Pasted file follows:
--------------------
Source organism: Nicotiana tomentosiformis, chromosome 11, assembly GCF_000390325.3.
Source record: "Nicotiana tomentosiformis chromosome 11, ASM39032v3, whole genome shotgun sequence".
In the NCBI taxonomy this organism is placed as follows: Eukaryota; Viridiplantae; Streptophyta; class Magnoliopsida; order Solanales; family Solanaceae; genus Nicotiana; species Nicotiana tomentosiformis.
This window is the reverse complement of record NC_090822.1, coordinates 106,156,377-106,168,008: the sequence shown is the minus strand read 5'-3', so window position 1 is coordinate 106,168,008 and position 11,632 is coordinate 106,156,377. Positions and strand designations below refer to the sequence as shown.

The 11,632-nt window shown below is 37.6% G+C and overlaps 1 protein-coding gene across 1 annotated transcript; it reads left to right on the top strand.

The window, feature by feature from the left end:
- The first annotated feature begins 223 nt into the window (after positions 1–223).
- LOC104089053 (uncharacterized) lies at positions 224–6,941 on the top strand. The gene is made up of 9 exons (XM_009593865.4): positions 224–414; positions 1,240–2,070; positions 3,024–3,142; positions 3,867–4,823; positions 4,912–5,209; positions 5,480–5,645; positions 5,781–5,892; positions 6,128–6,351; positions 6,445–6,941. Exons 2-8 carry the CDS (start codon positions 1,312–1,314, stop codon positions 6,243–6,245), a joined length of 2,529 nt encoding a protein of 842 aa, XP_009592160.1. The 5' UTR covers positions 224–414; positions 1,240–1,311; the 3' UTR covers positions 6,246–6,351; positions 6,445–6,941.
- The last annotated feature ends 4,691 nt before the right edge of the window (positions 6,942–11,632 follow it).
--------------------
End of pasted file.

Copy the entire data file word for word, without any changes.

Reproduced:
Source organism: Nicotiana tomentosiformis, chromosome 11, assembly GCF_000390325.3.
Source record: "Nicotiana tomentosiformis chromosome 11, ASM39032v3, whole genome shotgun sequence".
In the NCBI taxonomy this organism is placed as follows: Eukaryota; Viridiplantae; Streptophyta; class Magnoliopsida; order Solanales; family Solanaceae; genus Nicotiana; species Nicotiana tomentosiformis.
This window is the reverse complement of record NC_090822.1, coordinates 106,156,377-106,168,008: the sequence shown is the minus strand read 5'-3', so window position 1 is coordinate 106,168,008 and position 11,632 is coordinate 106,156,377. Positions and strand designations below refer to the sequence as shown.

The 11,632-nt window shown below is 37.6% G+C and overlaps 1 protein-coding gene across 1 annotated transcript; it reads left to right on the top strand.

The window, feature by feature from the left end:
- The first annotated feature begins 223 nt into the window (after positions 1–223).
- LOC104089053 (uncharacterized) lies at positions 224–6,941 on the top strand. The gene is made up of 9 exons (XM_009593865.4): positions 224–414; positions 1,240–2,070; positions 3,024–3,142; positions 3,867–4,823; positions 4,912–5,209; positions 5,480–5,645; positions 5,781–5,892; positions 6,128–6,351; positions 6,445–6,941. Exons 2-8 carry the CDS (start codon positions 1,312–1,314, stop codon positions 6,243–6,245), a joined length of 2,529 nt encoding a protein of 842 aa, XP_009592160.1. The 5' UTR covers positions 224–414; positions 1,240–1,311; the 3' UTR covers positions 6,246–6,351; positions 6,445–6,941.
- The last annotated feature ends 4,691 nt before the right edge of the window (positions 6,942–11,632 follow it).